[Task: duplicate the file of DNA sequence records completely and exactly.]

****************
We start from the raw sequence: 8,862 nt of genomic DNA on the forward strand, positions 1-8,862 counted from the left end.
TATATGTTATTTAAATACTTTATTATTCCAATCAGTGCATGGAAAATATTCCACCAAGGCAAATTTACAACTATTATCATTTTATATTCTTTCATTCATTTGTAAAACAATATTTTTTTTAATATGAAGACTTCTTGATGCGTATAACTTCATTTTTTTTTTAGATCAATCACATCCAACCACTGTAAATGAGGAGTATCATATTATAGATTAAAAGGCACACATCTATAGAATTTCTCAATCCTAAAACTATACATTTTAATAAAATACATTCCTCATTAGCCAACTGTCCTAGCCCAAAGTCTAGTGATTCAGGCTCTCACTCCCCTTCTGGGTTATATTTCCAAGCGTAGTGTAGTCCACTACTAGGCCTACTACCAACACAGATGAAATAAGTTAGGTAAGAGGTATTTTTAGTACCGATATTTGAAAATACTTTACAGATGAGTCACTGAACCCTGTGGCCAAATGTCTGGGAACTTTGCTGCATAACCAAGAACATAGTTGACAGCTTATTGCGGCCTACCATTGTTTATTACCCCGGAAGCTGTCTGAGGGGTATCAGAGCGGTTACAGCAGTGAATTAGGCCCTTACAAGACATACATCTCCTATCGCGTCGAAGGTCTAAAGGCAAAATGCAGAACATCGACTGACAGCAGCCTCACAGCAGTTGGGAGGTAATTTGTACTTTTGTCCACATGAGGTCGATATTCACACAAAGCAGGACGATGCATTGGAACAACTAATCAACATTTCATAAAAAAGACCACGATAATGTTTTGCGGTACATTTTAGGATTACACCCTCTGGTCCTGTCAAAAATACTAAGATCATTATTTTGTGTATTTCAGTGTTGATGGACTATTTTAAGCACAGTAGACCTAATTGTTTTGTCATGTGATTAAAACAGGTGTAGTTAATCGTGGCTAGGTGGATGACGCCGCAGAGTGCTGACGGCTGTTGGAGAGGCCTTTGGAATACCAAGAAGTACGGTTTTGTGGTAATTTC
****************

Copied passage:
We start from the raw sequence: 8,862 nt of genomic DNA on the forward strand, positions 1-8,862 counted from the left end.
TATATGTTATTTAAATACTTTATTATTCCAATCAGTGCATGGAAAATATTCCACCAAGGCAAATTTACAACTATTATCATTTTATATTCTTTCATTCATTTGTAAAACAATATTTTTTTTAATATGAAGACTTCTTGATGCGTATAACTTCATTTTTTTTTTAGATCAATCACATCCAACCACTGTAAATGAGGAGTATCATATTATAGATTAAAAGGCACACATCTATAGAATTTCTCAATCCTAAAACTATACATTTTAATAAAATACATTCCTCATTAGCCAACTGTCCTAGCCCAAAGTCTAGTGATTCAGGCTCTCACTCCCCTTCTGGGTTATATTTCCAAGCGTAGTGTAGTCCACTACTAGGCCTACTACCAACACAGATGAAATAAGTTAGGTAAGAGGTATTTTTAGTACCGATATTTGAAAATACTTTACAGATGAGTCACTGAACCCTGTGGCCAAATGTCTGGGAACTTTGCTGCATAACCAAGAACATAGTTGACAGCTTATTGCGGCCTACCATTGTTTATTACCCCGGAAGCTGTCTGAGGGGTATCAGAGCGGTTACAGCAGTGAATTAGGCCCTTACAAGACATACATCTCCTATCGCGTCGAAGGTCTAAAGGCAAAATGCAGAACATCGACTGACAGCAGCCTCACAGCAGTTGGGAGGTAATTTGTACTTTTGTCCACATGAGGTCGATATTCACACAAAGCAGGACGATGCATTGGAACAACTAATCAACATTTCATAAAAAAGACCACGATAATGTTTTGCGGTACATTTTAGGATTACACCCTCTGGTCCTGTCAAAAATACTAAGATCATTATTTTGTGTATTTCAGTGTTGATGGACTATTTTAAGCACAGTAGACCTAATTGTTTTGTCATGTGATTAAAACAGGTGTAGTTAATCGTGGCTAGGTGGATGACGCCGCAGAGTGCTGACGGCTGTTGGAGAGGCCTTTGGAATACCAAGAAGTACGGTTTTGTGGTAATTTC